The Sirius star
The name comes from the Sirius star, which is the brightest star in the night sky. Sirius actually comprises two stars, Sirius A and Sirius B, that circle around each other. The easiest way to find Sirius on the Northern Hemisphere is in winter when it is high above the horizon. Simply draw a straight line to the left of Orion's belt. The line will point to Sirius, which is roughly 8-times as far as the belt is long.
Interestingly, Sirius can be found in various colour shades, which depends on the angle of the light coming through the Earth’s atmosphere.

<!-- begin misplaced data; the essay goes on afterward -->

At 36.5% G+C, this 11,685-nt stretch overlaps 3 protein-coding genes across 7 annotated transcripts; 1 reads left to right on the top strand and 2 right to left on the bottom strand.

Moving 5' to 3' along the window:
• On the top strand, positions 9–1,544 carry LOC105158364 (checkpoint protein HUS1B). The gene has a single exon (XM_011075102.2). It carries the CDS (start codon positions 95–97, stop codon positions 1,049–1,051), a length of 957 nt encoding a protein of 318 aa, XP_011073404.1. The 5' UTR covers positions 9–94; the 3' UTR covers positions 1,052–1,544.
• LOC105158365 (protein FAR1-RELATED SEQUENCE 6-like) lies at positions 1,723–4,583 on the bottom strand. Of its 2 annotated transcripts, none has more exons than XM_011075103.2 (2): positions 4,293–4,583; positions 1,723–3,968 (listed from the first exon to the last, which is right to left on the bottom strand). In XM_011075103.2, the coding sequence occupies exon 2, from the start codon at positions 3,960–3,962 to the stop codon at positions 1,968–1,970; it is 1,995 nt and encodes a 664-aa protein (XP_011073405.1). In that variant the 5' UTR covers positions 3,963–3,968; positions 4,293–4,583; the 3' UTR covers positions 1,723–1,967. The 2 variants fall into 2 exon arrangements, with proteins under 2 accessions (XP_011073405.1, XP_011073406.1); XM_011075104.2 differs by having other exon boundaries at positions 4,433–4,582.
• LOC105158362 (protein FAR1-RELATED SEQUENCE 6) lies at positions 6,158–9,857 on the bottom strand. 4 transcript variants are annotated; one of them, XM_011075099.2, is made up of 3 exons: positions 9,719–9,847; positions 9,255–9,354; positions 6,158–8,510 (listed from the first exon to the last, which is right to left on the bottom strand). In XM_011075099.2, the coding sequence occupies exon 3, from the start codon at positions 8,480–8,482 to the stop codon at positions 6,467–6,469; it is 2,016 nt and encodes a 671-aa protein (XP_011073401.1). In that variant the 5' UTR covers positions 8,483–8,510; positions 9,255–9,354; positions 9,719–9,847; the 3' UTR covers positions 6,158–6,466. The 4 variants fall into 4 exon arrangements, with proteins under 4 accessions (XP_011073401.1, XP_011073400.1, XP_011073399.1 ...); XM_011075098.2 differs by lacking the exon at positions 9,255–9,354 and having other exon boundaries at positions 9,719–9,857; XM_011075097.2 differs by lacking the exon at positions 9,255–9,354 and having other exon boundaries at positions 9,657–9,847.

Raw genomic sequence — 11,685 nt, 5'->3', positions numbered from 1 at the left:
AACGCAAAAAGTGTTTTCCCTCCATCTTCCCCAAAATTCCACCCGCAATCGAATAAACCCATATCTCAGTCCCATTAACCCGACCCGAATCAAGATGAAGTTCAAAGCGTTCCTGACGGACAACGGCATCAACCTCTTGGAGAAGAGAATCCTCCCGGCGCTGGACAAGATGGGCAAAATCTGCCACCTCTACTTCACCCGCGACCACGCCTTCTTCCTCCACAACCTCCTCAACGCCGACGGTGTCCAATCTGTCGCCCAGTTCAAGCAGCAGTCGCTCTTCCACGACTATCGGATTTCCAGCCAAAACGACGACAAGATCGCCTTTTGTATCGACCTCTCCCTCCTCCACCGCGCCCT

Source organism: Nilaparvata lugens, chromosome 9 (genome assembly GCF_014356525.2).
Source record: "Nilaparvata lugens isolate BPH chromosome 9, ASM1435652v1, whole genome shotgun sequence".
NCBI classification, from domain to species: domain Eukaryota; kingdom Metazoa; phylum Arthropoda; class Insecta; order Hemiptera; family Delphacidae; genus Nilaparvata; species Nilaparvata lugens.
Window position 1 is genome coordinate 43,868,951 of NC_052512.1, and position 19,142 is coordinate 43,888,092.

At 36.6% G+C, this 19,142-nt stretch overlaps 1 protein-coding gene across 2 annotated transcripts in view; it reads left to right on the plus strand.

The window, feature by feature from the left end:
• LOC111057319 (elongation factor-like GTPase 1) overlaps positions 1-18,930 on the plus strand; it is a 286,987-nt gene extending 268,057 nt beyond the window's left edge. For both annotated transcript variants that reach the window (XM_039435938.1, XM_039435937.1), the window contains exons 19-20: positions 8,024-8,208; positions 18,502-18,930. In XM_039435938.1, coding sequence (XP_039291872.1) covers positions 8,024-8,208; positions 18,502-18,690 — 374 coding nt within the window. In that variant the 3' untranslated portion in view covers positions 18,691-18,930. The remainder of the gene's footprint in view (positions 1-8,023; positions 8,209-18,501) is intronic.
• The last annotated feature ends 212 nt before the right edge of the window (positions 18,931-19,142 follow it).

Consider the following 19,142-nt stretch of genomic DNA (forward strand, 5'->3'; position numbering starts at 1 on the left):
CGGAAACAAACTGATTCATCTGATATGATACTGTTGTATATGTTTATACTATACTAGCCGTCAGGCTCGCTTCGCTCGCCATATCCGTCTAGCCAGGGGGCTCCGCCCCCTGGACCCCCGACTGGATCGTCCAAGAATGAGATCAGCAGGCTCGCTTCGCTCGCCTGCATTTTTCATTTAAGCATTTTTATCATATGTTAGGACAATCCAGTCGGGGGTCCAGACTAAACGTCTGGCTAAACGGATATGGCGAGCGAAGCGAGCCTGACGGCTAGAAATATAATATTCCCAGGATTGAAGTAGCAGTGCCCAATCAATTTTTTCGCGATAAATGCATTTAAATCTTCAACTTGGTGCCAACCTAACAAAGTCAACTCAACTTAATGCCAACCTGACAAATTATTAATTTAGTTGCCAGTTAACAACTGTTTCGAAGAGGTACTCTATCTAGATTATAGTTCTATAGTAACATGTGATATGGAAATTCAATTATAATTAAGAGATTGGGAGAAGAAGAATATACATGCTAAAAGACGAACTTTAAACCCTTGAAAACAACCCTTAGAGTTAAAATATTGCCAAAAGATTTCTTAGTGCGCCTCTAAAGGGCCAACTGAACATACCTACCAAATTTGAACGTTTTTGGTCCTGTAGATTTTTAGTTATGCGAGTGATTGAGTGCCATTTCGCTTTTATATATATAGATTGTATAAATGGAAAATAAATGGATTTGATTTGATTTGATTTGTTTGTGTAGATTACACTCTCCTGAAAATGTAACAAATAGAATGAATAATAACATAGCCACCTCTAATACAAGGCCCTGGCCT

In ancient Egypt, Sirius had a significant symbolic and religious meaning as his appearance on the horizon, just before sunrise, announced the annual flooding of the Nile. After 70 days, when reappearing again, it introduced the period of prosperity as well as a period of hard work.
The star is also known as the “Dog Star”, since it’s a part of the Canis Major (Greater Dog) constellation. Thanks to Sirius, we also talk about the “dog days” when we refer to an unpleasantly hot period of summer. So, it was actually Sirius who gave the name to the concept, and not dogs, although dogs find “dog days” unpleasant as well.